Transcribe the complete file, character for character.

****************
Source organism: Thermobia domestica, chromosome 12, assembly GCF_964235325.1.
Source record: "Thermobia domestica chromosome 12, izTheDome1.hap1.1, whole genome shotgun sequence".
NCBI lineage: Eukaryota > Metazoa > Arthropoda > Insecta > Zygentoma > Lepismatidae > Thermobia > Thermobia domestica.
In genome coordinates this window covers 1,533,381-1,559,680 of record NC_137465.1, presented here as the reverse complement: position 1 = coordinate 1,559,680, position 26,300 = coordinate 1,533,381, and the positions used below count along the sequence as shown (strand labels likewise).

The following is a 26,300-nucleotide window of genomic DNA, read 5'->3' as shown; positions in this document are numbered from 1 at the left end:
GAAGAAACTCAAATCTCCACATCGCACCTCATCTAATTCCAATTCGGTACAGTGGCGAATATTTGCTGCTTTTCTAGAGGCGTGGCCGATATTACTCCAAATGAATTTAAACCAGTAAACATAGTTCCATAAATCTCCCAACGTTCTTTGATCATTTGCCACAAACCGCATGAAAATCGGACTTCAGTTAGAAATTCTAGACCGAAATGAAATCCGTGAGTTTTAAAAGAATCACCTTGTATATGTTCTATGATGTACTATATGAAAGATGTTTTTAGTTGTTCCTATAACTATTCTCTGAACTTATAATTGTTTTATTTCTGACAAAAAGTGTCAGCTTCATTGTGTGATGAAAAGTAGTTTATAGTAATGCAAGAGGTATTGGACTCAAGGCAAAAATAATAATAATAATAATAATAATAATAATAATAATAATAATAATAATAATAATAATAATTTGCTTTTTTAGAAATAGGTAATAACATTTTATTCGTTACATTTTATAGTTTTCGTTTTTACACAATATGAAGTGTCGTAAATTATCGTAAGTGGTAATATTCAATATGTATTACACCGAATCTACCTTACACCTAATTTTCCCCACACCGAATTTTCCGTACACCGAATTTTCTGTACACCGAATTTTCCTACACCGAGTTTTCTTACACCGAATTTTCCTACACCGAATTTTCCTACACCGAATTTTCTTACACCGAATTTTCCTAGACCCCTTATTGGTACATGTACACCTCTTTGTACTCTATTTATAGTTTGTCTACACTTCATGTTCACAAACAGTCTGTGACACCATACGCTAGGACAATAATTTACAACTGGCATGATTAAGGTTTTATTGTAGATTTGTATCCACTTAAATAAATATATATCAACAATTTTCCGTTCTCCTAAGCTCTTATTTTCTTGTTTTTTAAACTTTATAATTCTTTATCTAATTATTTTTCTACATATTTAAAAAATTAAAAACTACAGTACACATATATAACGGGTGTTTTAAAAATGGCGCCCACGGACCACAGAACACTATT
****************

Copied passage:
Source organism: Thermobia domestica, chromosome 12, assembly GCF_964235325.1.
Source record: "Thermobia domestica chromosome 12, izTheDome1.hap1.1, whole genome shotgun sequence".
NCBI lineage: Eukaryota > Metazoa > Arthropoda > Insecta > Zygentoma > Lepismatidae > Thermobia > Thermobia domestica.
In genome coordinates this window covers 1,533,381-1,559,680 of record NC_137465.1, presented here as the reverse complement: position 1 = coordinate 1,559,680, position 26,300 = coordinate 1,533,381, and the positions used below count along the sequence as shown (strand labels likewise).

The following is a 26,300-nucleotide window of genomic DNA, read 5'->3' as shown; positions in this document are numbered from 1 at the left end:
GAAGAAACTCAAATCTCCACATCGCACCTCATCTAATTCCAATTCGGTACAGTGGCGAATATTTGCTGCTTTTCTAGAGGCGTGGCCGATATTACTCCAAATGAATTTAAACCAGTAAACATAGTTCCATAAATCTCCCAACGTTCTTTGATCATTTGCCACAAACCGCATGAAAATCGGACTTCAGTTAGAAATTCTAGACCGAAATGAAATCCGTGAGTTTTAAAAGAATCACCTTGTATATGTTCTATGATGTACTATATGAAAGATGTTTTTAGTTGTTCCTATAACTATTCTCTGAACTTATAATTGTTTTATTTCTGACAAAAAGTGTCAGCTTCATTGTGTGATGAAAAGTAGTTTATAGTAATGCAAGAGGTATTGGACTCAAGGCAAAAATAATAATAATAATAATAATAATAATAATAATAATAATAATAATAATAATAATAATAATTTGCTTTTTTAGAAATAGGTAATAACATTTTATTCGTTACATTTTATAGTTTTCGTTTTTACACAATATGAAGTGTCGTAAATTATCGTAAGTGGTAATATTCAATATGTATTACACCGAATCTACCTTACACCTAATTTTCCCCACACCGAATTTTCCGTACACCGAATTTTCTGTACACCGAATTTTCCTACACCGAGTTTTCTTACACCGAATTTTCCTACACCGAATTTTCCTACACCGAATTTTCTTACACCGAATTTTCCTAGACCCCTTATTGGTACATGTACACCTCTTTGTACTCTATTTATAGTTTGTCTACACTTCATGTTCACAAACAGTCTGTGACACCATACGCTAGGACAATAATTTACAACTGGCATGATTAAGGTTTTATTGTAGATTTGTATCCACTTAAATAAATATATATCAACAATTTTCCGTTCTCCTAAGCTCTTATTTTCTTGTTTTTTAAACTTTATAATTCTTTATCTAATTATTTTTCTACATATTTAAAAAATTAAAAACTACAGTACACATATATAACGGGTGTTTTAAAAATGGCGCCCACGGACCACAGAACACTATT